Chloé Zhao’s new film Nomadland has been censored in China due to comments the director made about the country in a past interview.
In 2013, Zhao, who became the first Asian woman to win a Golden Globe for Best Director last month.
Initially, the film’s upcoming release was promoted in China, with state media lauding Zhao as “the pride of China”.
On Friday (March 5) though, show times for the film were removed from ticketing websites and references to the film began to disappear.
As the Guardian reports, a Nomadland-related hashtag on the Chinese microblogging site Weibo was removed, with a message saying it was taken down “according to relevant laws, regulations and political policies”.
Though the publicity for the film has been censored, Variety reports that an unpublicised release is still set to go ahead in the country.
The 2013 interview in question, with Filmmaker magazine, saw Zhao refer to China, where she grew up as a teenager, as “a place where there are lies everywhere”.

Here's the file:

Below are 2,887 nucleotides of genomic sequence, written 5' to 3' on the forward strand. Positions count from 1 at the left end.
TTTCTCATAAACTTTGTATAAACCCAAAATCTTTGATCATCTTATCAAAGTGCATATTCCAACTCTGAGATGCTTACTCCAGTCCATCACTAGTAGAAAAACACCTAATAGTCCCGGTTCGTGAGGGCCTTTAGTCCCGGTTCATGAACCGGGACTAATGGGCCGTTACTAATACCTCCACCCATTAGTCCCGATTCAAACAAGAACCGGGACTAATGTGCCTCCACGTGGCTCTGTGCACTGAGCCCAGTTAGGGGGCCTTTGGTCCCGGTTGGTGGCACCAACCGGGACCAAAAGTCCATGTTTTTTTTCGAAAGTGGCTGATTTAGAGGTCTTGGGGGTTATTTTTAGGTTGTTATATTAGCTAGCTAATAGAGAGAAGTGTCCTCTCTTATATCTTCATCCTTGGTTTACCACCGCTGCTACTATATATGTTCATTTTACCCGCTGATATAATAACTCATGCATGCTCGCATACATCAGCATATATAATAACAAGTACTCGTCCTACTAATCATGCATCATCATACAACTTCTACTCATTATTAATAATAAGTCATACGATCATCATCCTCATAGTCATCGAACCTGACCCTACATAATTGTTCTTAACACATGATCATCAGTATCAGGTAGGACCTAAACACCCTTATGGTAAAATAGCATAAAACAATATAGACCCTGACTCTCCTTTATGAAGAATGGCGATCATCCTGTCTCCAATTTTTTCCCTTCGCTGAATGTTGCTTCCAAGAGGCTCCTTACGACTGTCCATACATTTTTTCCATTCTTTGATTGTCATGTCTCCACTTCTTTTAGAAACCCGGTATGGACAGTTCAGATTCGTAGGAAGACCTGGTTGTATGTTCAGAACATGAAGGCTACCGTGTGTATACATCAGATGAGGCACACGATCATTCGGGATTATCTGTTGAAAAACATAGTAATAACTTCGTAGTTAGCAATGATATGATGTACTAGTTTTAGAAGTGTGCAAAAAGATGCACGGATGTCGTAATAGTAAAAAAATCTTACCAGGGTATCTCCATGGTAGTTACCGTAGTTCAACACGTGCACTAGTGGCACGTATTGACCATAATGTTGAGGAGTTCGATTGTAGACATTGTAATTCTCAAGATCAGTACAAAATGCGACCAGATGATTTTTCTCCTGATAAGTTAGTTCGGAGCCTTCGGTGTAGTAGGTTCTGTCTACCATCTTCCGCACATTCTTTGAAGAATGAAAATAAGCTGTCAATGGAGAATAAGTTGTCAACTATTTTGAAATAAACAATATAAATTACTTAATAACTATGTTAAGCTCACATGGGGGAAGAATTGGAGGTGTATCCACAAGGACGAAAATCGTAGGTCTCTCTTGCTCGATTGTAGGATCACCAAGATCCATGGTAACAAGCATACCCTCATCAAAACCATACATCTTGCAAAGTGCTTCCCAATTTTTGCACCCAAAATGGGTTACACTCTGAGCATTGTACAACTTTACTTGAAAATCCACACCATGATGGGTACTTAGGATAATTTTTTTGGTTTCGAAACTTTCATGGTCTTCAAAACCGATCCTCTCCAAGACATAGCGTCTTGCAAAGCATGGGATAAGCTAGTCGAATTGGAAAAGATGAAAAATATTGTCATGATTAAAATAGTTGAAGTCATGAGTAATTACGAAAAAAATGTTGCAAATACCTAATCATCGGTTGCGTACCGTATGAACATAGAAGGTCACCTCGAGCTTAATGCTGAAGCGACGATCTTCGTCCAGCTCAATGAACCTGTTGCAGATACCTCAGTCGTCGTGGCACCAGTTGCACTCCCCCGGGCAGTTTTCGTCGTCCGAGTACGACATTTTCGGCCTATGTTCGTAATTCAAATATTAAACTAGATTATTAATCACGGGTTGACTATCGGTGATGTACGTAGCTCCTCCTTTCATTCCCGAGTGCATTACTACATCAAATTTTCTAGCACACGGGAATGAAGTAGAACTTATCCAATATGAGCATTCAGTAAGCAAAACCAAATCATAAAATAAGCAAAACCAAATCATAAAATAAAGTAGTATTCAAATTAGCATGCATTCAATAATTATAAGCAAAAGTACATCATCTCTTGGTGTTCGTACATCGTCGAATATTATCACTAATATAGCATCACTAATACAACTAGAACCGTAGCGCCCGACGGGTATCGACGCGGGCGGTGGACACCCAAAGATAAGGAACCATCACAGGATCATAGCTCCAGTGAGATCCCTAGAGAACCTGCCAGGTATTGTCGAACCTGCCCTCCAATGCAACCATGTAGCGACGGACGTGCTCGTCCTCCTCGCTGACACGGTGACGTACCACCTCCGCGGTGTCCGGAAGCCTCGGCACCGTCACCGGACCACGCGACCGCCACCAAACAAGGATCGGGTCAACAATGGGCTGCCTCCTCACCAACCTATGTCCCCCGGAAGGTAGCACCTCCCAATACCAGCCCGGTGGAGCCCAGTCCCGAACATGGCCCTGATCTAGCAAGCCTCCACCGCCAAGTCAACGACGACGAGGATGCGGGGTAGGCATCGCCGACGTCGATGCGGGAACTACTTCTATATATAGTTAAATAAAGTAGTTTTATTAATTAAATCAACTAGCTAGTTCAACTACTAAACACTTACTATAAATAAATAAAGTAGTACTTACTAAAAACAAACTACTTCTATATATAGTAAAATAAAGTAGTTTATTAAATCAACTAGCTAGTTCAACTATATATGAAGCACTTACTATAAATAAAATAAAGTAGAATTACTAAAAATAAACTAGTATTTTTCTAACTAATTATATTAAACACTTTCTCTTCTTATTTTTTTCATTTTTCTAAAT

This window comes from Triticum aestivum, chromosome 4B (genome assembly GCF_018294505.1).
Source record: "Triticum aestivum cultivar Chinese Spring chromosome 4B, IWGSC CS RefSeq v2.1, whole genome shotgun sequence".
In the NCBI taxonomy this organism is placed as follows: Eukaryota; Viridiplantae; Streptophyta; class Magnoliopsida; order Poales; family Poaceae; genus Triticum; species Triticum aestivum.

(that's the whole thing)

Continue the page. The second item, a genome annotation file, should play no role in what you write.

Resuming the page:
The Golden Globe-winning (Best Motion Picture – Drama) film is set to be released straight to the streaming platform Disney+ in the UK and Ireland.
Disney also said the film will be made available in cinemas when they re-open, but that is not expected to be before May 17.
Based on the non-fiction book Nomadland: Surviving America in the Twenty-First Century by Jessica Bruder, the film stars Frances McDormand.
Nomadland premiered at the Venice Film Festival back in September 2020, winning the Golden Lion. It opened in the US in select IMAX cinemas on January 29, 2021 before opening in cinemas and streaming simultaneously on Disney’s Hulu platform on February 19.
McDormand recently revealed that she was offered a job in Target while working on Nomadland.
While working on the film, director Chloé Zhao (The Rider) wanted the star to “blend in” with a real nomadic community. Speaking at a press conference held on Zoom, the filmmaker said: “It was really about setting up an ecosystem, working with the nomads, because they are not always stationary and getting Fran to blend in.”
McDormand, who has won two Oscars in her career, said that she knew the strategy was working when she was offered a job in a shop. “It was successful because in one town in Nebraska I went to the local Target and I was offered employment,” she said.